D.C. Mayor Muriel E. Bowser initially proposed a blanket FOIA exemption in April prohibiting the release of police body-cam footage, but D.C. Council members shot it down before giving the administration until October to propose new rules for how access will be granted.
In June, Bowser struck back threatening that if members of the Council rejected her requests to keep body camera footage private, district taxpayers could see an annual bill of $1.5 million and said that allowing full access could keep the city’s chief financial officer from certifying the annual budget
Under the proposal, the public would be prohibited of viewing footage of their own interactions with D.C. police if they file a complaint that leads to charges against an officer. Additionally, the subject of a video would also not be allowed to view footage if an officer has filed charges against them.
In either case, the Post reports, the footage would only be released if the District is compelled to during the course of legal proceedings or if officials determine that releasing a recording would be in the public’s interest.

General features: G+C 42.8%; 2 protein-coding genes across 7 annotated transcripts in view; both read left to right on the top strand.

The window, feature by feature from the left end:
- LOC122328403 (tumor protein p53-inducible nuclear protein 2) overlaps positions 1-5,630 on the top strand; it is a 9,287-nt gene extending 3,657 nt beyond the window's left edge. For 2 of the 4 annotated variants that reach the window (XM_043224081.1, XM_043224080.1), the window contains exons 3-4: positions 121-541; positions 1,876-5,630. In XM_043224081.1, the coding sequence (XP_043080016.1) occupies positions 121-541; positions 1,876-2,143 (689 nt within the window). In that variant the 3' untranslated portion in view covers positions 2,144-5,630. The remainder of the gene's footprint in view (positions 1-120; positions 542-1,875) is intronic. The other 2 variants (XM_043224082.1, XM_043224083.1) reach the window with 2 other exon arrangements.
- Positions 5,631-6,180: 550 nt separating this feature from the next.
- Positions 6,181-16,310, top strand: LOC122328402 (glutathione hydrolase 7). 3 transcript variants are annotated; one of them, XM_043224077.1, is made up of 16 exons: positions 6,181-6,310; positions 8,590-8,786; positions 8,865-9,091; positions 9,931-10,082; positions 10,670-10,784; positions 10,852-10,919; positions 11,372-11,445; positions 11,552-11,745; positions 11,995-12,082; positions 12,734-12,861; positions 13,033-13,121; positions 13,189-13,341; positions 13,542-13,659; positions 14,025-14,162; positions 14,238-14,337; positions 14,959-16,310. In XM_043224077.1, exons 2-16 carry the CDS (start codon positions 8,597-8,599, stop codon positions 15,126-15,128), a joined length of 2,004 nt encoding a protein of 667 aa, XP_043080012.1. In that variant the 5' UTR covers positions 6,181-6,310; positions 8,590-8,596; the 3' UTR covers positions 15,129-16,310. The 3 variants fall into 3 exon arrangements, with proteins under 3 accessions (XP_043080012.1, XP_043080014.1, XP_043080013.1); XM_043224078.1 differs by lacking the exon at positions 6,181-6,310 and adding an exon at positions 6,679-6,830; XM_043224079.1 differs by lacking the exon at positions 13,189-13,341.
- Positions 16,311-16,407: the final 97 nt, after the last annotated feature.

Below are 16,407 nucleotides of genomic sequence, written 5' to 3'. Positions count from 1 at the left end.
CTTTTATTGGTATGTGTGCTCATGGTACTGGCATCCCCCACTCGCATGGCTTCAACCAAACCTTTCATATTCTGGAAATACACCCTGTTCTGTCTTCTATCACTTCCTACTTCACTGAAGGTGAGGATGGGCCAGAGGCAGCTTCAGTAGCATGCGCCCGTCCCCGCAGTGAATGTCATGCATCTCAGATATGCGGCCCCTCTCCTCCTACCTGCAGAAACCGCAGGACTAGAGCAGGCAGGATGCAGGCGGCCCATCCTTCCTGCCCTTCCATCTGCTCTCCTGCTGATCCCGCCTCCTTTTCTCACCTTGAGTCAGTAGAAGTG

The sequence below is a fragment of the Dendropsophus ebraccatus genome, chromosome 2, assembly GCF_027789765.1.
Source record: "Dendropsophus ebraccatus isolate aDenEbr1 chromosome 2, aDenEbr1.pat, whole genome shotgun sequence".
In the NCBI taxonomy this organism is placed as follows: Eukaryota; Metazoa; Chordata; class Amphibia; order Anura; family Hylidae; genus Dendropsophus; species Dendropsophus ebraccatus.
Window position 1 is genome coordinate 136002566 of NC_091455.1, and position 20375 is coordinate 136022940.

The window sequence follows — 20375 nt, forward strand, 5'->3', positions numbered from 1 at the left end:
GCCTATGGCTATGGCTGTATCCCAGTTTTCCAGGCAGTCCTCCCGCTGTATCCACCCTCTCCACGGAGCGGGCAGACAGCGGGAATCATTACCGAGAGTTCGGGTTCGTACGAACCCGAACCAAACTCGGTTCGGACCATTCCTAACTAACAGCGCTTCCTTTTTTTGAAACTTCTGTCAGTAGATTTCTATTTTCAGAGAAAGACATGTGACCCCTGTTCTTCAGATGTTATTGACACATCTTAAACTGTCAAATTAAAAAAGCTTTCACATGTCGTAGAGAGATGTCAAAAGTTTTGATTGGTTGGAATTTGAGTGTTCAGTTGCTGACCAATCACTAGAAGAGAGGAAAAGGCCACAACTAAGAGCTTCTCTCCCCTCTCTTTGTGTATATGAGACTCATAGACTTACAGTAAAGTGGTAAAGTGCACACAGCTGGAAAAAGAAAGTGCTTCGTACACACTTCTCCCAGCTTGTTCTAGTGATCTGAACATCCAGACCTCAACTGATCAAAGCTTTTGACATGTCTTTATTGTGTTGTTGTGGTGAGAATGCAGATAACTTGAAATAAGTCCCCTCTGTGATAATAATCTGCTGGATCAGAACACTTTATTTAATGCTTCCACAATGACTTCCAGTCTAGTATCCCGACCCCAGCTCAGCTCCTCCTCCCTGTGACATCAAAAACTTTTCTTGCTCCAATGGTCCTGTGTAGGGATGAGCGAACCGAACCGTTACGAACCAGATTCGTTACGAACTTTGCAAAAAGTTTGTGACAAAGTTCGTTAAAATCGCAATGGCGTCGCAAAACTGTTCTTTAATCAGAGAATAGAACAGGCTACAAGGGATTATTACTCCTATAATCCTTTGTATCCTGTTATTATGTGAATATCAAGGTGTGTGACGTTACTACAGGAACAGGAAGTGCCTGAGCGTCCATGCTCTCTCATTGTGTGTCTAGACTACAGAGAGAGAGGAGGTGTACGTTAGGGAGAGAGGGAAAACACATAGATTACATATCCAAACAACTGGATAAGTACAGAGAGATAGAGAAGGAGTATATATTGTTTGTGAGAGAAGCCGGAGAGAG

Deputy Mayor Kevin Donahue asserts that the local government is not trying to limit access to footage and that individuals will have the ability to request the footage up until 90 days after an incident – as long as they or the officer have not been charged with a crime – but that making copies of the footage or removing it from a police station is not allowed.
If the footage is used by an individual to inform charges on an officer, Donahue said, it would only be released as directed by a court or executive officials.
The mayor’s proposal also explicitly exempts footage being released of all assaults.
“With respect to assaults, what the regulations meant to focus on was the ability of a third party, unconnected to that assault, to be able to get that video and do anything they want with it, including putting it on YouTube or the evening news,” Donahue said.
“By definition, a victim of assault has had their rights, their space, violated, and we don’t want to risk further violating that space by allowing someone who is unconnected to the assault to have access to the video.”
Council member David Grosso criticized the move saying it is a balk on what the mayor had originally purposed.
“What other jurisdictions are exempting all assaults?” Grosso asked. “Exempting whole categories like that run counter to the goal of greater transparency.”
As part of the mayors plan, the District would purchase 2,400 body cameras over the next year costing taxpayers over $5 million.